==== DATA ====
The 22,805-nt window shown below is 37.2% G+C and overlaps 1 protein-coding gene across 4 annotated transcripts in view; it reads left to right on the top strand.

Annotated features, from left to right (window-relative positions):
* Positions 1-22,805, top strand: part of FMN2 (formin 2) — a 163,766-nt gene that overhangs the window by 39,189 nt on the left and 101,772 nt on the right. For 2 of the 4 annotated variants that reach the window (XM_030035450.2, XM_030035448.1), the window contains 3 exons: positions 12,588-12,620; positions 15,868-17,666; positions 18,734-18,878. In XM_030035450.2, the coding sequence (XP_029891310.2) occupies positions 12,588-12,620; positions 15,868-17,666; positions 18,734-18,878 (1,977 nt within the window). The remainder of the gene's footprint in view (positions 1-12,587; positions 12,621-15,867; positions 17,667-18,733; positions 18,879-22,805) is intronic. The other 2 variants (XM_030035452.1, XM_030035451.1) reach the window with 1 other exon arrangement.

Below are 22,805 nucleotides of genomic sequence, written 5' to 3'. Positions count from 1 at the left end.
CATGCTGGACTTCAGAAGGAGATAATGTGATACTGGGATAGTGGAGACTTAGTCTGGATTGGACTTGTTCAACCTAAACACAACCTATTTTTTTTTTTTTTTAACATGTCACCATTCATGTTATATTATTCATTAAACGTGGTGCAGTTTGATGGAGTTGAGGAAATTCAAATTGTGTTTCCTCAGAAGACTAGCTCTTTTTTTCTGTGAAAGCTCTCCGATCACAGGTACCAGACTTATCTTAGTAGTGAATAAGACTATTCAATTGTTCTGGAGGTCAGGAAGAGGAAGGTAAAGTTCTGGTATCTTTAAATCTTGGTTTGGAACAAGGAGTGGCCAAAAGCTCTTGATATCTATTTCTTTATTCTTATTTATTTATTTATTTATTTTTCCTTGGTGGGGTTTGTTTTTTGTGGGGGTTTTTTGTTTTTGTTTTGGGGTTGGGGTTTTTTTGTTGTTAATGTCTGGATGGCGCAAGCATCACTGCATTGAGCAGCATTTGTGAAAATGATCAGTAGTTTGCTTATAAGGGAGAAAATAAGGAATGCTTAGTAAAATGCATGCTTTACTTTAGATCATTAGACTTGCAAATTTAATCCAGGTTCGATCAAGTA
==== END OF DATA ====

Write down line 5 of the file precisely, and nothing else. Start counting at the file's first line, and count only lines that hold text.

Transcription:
CATGCTGGACTTCAGAAGGAGATAATGTGATACTGGGATAGTGGAGACTTAGTCTGGATTGGACTTGTTCAACCTAAACACAACCTATTTTTTTTTTTTTTTAACATGTCACCATTCATGTTATATTATTCATTAAACGTGGTGCAGTTTGATGGAGTTGAGGAAATTCAAATTGTGTTTCCTCAGAAGACTAGCTCTTTTTTTCTGTGAAAGCTCTCCGATCACAGGTACCAGACTTATCTTAGTAGTGAATAAGACTATTCAATTGTTCTGGAGGTCAGGAAGAGGAAGGTAAAGTTCTGGTATCTTTAAATCTTGGTTTGGAACAAGGAGTGGCCAAAAGCTCTTGATATCTATTTCTTTATTCTTATTTATTTATTTATTTATTTTTCCTTGGTGGGGTTTGTTTTTTGTGGGGGTTTTTTGTTTTTGTTTTGGGGTTGGGGTTTTTTTGTTGTTAATGTCTGGATGGCGCAAGCATCACTGCATTGAGCAGCATTTGTGAAAATGATCAGTAGTTTGCTTATAAGGGAGAAAATAAGGAATGCTTAGTAAAATGCATGCTTTACTTTAGATCATTAGACTTGCAAATTTAATCCAGGTTCGATCAAGTA